Top Republicans in the House are making a concerted effort to be proactive in crafting a streamlined messaging strategy to combat Democrats’ attacks. 

In the days following Speaker Nancy PelosiNancy PelosiREAD: House impeachment managers' trial brief Desperate Democrats badmouth economy even as it booms Pelosi offers message to Trump on Bill Maher show: 'You are impeached forever' MORE’s (D-Calif.) announcement of her support of a formal inquiry, GOP leadership aides and relevant committee communications staffers have begun holding daily meetings, one senior GOP source confirmed.  

The House Republican Conference is regularly sending members readouts to keep them informed on the latest developments and news. And House Minority Leader Kevin McCarthyKevin Owen McCarthyCalifornia sues Trump administration over fracking Trump: Impeachment timing intended to hurt Sanders Overnight Energy: Schumer votes against USMCA, citing climate impact | Republicans offer details on their environmental proposals | Microsoft aims to be carbon negative by 2030 MORE's (R-Calif.) office is providing lawmakers with daily guidance emails filled with rhetoric pushing back against Democrats' talking points. 

“For the time being, instead of the Heads Up email, we will be bringing you daily guidance on the Democrats' attempts to undo the 2016 election and impeach the President. House Democrats have hated President TrumpDonald John TrumpTrump's newest Russia adviser, Andrew Peek, leaves post: report Hawley expects McConnell's final impeachment resolution to give White House defense ability to motion to dismiss Trump rips New York City sea wall: 'Costly, foolish' and 'environmentally unfriendly idea' MORE since before he was even elected, and they've always believed his election to be illegitimate,” an email sent by McCarthy’s team to members on Wednesday said.

“They have been working to undo the results of our representative democracy ever since. Starting with the two-year Russia investigation, House Democrats threw baseless accusations at President Trump without any facts to back them up. But their impeachment fever has never been about finding facts.”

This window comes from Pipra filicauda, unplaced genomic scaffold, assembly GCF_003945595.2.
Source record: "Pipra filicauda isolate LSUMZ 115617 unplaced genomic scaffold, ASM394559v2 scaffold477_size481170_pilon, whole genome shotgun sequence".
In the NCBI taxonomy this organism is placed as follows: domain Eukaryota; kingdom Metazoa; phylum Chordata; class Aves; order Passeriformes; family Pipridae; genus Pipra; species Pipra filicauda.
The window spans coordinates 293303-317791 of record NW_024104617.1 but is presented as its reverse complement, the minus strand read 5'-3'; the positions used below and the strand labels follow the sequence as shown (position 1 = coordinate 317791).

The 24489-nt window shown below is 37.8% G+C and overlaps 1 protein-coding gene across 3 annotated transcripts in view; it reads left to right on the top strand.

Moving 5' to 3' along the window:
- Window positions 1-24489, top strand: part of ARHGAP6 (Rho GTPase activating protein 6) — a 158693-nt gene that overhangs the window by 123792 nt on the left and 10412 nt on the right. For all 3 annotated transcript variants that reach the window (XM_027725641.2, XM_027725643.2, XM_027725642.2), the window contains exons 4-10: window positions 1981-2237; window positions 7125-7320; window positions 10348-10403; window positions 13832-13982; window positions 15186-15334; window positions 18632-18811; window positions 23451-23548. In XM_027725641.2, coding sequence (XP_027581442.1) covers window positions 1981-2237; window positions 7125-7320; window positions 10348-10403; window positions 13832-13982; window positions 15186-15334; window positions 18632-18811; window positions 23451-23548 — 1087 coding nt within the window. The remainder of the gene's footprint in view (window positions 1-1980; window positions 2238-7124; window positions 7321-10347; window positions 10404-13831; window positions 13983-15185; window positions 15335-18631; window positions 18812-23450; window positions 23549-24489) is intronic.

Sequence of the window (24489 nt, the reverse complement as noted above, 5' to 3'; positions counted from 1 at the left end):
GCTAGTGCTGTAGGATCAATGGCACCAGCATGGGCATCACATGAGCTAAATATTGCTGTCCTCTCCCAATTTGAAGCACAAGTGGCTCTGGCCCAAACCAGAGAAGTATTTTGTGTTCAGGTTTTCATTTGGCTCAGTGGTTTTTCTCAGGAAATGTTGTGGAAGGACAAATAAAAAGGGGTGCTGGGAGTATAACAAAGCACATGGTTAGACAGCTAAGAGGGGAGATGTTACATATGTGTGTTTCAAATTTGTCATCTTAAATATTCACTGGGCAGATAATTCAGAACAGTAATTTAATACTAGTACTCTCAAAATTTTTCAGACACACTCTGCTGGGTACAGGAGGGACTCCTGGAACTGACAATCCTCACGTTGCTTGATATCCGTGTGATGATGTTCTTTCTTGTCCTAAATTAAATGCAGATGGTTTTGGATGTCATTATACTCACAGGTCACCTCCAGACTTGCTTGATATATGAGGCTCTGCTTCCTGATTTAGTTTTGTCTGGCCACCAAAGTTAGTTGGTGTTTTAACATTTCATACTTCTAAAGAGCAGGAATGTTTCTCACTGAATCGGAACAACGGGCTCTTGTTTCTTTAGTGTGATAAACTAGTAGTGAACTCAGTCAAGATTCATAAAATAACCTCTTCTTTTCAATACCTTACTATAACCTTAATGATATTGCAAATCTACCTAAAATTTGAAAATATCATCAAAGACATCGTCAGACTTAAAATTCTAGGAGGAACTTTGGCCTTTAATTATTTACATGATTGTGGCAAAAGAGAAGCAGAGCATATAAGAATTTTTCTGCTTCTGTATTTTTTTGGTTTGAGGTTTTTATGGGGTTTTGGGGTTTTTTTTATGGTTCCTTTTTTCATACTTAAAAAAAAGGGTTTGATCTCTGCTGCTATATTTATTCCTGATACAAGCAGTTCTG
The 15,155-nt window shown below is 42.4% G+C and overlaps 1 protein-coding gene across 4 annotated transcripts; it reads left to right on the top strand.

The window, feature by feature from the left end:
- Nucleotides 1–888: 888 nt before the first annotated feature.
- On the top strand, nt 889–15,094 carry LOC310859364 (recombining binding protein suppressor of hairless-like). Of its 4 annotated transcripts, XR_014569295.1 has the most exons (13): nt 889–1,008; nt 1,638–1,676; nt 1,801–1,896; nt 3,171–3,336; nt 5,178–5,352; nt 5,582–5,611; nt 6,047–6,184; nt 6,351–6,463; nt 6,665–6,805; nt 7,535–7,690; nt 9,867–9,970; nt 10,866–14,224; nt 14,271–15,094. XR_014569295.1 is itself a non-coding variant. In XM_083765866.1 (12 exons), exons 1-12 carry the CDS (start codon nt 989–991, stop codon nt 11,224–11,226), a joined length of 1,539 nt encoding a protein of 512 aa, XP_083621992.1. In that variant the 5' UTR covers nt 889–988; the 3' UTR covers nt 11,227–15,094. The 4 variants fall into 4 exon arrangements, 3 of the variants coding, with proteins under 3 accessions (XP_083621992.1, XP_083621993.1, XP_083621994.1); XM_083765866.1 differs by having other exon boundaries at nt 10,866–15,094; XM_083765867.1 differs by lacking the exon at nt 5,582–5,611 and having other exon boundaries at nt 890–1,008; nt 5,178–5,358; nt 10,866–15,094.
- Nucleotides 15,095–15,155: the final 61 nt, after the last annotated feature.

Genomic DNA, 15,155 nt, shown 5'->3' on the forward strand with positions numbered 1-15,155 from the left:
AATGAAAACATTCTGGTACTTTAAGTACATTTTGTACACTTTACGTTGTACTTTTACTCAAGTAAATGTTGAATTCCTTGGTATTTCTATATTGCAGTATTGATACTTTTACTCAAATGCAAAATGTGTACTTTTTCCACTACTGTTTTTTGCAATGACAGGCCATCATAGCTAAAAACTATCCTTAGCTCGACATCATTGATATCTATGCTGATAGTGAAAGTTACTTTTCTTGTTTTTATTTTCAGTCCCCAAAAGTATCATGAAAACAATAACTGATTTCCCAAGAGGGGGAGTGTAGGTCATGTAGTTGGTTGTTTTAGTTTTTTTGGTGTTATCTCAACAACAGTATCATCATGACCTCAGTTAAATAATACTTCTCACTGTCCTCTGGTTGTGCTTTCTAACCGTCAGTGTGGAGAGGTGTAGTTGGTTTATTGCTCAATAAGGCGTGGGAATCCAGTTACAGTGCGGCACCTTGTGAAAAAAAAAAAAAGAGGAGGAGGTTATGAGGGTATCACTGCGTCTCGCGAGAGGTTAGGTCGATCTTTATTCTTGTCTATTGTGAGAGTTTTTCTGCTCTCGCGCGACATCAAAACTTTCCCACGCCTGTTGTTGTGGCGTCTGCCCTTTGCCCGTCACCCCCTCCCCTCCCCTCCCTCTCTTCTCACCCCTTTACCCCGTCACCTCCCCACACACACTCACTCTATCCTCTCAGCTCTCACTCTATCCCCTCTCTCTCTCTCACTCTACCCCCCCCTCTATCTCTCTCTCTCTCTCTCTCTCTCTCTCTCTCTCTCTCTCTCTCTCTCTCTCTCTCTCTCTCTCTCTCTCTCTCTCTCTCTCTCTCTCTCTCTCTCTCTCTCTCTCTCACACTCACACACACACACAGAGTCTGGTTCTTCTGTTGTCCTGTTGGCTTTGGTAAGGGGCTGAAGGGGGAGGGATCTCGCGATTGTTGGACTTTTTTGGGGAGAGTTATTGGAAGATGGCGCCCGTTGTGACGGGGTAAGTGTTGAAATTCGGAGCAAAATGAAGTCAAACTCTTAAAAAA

Sources with knowledge of the House Republicans’ messaging strategy said they plan to continue to lean in on accusing Democratic calls of impeachment of being politically motivated, taking aim at Pelosi and House Intelligence Committee Chairman Adam SchiffAdam Bennett SchiffREAD: House impeachment managers' trial brief Sunday shows preview: Lawmakers gear up for Senate impeachment trial Parnas pressure grows on Senate GOP MORE (D-Calif.) for allegedly failing to obtain all of the facts before accusing the president of committing a crime. The GOP has also leaned in on attempting to paint Democrats as incapable of legislating due to their focus on impeachment, and acknowledged the circumstances call for constant strategizing, which can be a challenge. 

“The narratives in the news changes so constantly it makes it tough to land on one sort of here's what we're doing going forward. And I think Democrats have run into that problem, too. I mean, they said we want to keep everyone focused on Ukraine and the phone call and now they're hauling in all of Rudy GiulianiRudy GiulianiDemocrats file brief against Trump, 'the Framers' worst nightmare' Trump lawyers attack House impeachment as 'brazen and unlawful' effort to overturn 2016 results Sunday shows preview: Lawmakers gear up for Senate impeachment trial MORE's old people — I think they're getting a little distracted, too,” the senior aide said. 

“And that's what happens when just news cycle changes so rapidly, but I think you'll see us continue to focus, we don't want to deviate too much from the top line,  the top line is that they're ignoring the facts, they're trying to attack this president and overturn an election that they've never thought was legitimate.”

Updated Thursday at 7:25 a.m.